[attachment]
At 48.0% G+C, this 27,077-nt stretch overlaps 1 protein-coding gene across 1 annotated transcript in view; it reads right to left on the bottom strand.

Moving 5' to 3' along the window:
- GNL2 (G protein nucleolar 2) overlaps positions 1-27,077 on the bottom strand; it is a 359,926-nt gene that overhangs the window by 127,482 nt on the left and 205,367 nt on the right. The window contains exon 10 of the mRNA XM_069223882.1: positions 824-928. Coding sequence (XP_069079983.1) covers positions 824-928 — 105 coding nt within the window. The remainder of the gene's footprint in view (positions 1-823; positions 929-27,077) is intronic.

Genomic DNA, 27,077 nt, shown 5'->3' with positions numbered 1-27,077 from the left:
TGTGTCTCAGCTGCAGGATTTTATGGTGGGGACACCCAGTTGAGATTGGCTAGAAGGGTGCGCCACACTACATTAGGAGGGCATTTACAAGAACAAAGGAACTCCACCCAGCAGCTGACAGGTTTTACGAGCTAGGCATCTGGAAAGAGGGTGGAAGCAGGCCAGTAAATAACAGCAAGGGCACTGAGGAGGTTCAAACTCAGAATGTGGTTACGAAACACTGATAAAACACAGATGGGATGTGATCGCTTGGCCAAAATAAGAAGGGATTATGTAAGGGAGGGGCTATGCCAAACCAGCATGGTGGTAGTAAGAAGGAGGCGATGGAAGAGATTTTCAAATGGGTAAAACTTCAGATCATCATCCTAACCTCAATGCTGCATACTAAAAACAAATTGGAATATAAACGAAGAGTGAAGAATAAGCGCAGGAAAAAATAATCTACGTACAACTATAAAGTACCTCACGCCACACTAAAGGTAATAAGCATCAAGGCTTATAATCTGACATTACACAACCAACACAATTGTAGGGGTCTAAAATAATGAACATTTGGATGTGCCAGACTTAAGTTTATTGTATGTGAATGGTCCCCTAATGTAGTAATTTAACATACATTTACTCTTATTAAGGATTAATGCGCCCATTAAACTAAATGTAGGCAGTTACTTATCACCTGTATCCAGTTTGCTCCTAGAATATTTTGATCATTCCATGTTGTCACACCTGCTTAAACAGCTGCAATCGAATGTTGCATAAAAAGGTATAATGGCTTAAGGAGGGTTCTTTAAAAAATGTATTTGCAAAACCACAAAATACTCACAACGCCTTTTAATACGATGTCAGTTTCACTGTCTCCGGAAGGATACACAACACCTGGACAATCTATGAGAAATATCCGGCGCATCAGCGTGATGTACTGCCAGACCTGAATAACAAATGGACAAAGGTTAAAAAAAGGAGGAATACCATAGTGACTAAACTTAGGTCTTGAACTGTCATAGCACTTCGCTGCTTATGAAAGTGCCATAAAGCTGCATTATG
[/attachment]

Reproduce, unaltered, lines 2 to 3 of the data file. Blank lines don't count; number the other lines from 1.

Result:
Moving 5' to 3' along the window:
- GNL2 (G protein nucleolar 2) overlaps positions 1-27,077 on the bottom strand; it is a 359,926-nt gene that overhangs the window by 127,482 nt on the left and 205,367 nt on the right. The window contains exon 10 of the mRNA XM_069223882.1: positions 824-928. Coding sequence (XP_069079983.1) covers positions 824-928 — 105 coding nt within the window. The remainder of the gene's footprint in view (positions 1-823; positions 929-27,077) is intronic.